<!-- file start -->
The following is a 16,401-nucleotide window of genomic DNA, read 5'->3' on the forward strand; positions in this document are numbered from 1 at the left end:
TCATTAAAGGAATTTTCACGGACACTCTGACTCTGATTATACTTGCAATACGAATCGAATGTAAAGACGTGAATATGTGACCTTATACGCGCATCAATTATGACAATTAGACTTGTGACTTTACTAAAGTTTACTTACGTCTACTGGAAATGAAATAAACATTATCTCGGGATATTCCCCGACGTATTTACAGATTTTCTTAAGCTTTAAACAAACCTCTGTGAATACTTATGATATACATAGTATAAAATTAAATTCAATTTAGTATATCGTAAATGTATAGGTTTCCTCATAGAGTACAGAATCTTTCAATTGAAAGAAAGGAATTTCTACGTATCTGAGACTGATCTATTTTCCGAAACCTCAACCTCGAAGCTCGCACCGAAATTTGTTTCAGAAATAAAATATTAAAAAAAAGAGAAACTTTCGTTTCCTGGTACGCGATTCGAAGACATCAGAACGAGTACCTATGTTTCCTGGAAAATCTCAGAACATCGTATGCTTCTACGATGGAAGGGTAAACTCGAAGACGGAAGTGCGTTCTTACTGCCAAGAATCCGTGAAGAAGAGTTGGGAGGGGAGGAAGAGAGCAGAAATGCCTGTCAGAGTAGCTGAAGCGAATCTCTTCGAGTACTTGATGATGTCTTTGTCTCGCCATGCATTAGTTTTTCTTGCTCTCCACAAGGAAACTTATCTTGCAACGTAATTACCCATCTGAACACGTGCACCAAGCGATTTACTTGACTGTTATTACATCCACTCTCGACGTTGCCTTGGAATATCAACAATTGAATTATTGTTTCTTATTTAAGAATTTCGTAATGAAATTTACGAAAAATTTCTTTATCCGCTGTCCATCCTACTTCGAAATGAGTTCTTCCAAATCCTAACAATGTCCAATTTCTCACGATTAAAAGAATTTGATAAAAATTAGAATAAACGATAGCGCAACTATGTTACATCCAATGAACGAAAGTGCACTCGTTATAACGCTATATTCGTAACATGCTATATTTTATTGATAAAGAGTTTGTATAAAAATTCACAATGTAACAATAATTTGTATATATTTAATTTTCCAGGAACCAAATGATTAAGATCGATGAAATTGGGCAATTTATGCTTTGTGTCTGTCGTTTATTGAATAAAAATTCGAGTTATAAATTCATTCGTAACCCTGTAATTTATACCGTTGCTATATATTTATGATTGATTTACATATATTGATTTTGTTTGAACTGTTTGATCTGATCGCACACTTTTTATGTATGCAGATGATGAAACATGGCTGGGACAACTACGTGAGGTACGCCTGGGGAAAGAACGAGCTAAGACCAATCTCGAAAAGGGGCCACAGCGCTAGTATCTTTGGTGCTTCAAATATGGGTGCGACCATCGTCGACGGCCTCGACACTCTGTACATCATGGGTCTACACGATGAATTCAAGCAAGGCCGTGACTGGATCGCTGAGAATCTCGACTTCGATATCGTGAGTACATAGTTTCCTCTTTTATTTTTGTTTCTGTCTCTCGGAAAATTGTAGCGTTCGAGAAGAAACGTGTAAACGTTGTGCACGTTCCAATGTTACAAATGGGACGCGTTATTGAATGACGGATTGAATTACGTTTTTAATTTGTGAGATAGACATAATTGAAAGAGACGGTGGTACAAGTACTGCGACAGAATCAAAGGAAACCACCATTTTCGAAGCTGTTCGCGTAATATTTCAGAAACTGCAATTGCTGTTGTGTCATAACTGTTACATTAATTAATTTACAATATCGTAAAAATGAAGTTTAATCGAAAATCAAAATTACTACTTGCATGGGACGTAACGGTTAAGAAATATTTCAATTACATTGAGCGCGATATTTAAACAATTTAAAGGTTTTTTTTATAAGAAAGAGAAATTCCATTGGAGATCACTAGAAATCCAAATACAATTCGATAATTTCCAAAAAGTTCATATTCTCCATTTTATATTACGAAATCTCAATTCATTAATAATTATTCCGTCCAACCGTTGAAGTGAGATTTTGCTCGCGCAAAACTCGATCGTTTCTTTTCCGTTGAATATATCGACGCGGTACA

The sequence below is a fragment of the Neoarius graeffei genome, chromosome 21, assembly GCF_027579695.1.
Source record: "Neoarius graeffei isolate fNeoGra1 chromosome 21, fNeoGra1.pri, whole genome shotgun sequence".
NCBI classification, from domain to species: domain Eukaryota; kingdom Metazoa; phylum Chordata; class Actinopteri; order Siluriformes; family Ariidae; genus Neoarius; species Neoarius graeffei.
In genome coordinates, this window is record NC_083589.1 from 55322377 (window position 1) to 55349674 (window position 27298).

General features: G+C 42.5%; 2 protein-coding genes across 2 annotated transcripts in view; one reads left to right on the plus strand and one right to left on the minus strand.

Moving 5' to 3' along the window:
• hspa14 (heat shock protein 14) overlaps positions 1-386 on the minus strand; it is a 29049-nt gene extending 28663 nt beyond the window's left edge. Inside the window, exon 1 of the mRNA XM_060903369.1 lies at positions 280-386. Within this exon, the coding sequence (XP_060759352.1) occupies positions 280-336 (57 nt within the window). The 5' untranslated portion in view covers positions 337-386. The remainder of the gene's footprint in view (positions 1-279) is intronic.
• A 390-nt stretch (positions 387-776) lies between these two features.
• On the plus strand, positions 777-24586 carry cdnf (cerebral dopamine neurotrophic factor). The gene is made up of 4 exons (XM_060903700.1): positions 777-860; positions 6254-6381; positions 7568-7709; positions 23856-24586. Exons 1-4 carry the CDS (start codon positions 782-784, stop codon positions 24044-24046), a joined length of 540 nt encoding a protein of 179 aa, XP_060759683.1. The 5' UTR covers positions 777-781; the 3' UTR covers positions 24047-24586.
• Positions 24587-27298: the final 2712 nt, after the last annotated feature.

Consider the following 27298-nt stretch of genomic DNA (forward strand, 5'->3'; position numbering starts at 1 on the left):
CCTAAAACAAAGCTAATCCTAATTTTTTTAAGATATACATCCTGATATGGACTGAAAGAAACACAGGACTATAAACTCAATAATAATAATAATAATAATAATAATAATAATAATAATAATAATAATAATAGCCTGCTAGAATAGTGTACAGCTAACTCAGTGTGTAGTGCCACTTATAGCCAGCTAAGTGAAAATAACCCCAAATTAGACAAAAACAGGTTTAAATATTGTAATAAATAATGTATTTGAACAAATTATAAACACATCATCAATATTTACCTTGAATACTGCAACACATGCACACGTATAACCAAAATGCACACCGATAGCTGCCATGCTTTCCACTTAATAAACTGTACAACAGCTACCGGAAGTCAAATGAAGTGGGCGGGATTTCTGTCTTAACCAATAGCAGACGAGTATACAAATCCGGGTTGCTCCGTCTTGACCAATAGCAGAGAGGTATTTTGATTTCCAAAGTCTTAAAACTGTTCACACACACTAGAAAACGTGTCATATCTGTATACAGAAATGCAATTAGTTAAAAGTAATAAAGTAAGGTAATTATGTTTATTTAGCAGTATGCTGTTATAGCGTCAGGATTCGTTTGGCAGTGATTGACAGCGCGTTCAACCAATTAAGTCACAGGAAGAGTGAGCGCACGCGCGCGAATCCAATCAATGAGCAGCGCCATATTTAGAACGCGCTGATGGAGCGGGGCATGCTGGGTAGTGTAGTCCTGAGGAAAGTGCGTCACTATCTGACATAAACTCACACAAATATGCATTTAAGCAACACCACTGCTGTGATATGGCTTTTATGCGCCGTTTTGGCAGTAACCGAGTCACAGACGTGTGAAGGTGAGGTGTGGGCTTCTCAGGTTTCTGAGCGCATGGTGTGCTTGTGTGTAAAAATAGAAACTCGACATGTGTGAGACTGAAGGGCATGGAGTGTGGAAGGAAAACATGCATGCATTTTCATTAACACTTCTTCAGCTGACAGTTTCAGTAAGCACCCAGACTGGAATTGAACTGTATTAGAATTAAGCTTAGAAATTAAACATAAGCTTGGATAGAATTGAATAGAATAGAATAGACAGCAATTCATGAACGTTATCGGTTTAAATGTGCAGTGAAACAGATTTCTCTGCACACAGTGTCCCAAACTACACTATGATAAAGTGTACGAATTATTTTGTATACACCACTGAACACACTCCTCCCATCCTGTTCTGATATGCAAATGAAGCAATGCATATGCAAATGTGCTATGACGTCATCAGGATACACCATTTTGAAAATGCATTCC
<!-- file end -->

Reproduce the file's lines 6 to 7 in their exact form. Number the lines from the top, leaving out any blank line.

In genome coordinates, this window is record NC_083589.1 from 55322377 (window position 1) to 55349674 (window position 27298).

General features: G+C 42.5%; 2 protein-coding genes across 2 annotated transcripts in view; one reads left to right on the plus strand and one right to left on the minus strand.